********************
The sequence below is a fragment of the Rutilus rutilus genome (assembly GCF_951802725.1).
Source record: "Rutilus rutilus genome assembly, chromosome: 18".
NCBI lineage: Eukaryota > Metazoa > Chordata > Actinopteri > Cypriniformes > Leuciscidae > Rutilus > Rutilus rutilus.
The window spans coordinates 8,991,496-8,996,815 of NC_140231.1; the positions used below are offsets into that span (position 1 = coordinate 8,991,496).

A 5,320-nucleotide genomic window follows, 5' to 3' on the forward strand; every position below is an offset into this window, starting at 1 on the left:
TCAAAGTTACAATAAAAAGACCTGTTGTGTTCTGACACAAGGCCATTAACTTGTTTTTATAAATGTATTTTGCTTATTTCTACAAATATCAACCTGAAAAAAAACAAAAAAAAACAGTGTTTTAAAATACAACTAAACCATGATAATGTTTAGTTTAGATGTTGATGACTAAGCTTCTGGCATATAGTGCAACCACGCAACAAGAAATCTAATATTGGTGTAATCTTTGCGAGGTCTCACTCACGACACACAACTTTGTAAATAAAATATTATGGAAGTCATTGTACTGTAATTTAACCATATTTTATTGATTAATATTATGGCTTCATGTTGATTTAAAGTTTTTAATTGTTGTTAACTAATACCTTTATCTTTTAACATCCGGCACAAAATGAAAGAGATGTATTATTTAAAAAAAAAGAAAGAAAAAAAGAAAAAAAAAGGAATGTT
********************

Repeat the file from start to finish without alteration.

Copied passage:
The sequence below is a fragment of the Rutilus rutilus genome (assembly GCF_951802725.1).
Source record: "Rutilus rutilus genome assembly, chromosome: 18".
NCBI lineage: Eukaryota > Metazoa > Chordata > Actinopteri > Cypriniformes > Leuciscidae > Rutilus > Rutilus rutilus.
The window spans coordinates 8,991,496-8,996,815 of NC_140231.1; the positions used below are offsets into that span (position 1 = coordinate 8,991,496).

A 5,320-nucleotide genomic window follows, 5' to 3' on the forward strand; every position below is an offset into this window, starting at 1 on the left:
TCAAAGTTACAATAAAAAGACCTGTTGTGTTCTGACACAAGGCCATTAACTTGTTTTTATAAATGTATTTTGCTTATTTCTACAAATATCAACCTGAAAAAAAACAAAAAAAAACAGTGTTTTAAAATACAACTAAACCATGATAATGTTTAGTTTAGATGTTGATGACTAAGCTTCTGGCATATAGTGCAACCACGCAACAAGAAATCTAATATTGGTGTAATCTTTGCGAGGTCTCACTCACGACACACAACTTTGTAAATAAAATATTATGGAAGTCATTGTACTGTAATTTAACCATATTTTATTGATTAATATTATGGCTTCATGTTGATTTAAAGTTTTTAATTGTTGTTAACTAATACCTTTATCTTTTAACATCCGGCACAAAATGAAAGAGATGTATTATTTAAAAAAAAAGAAAGAAAAAAAGAAAAAAAAAGGAATGTT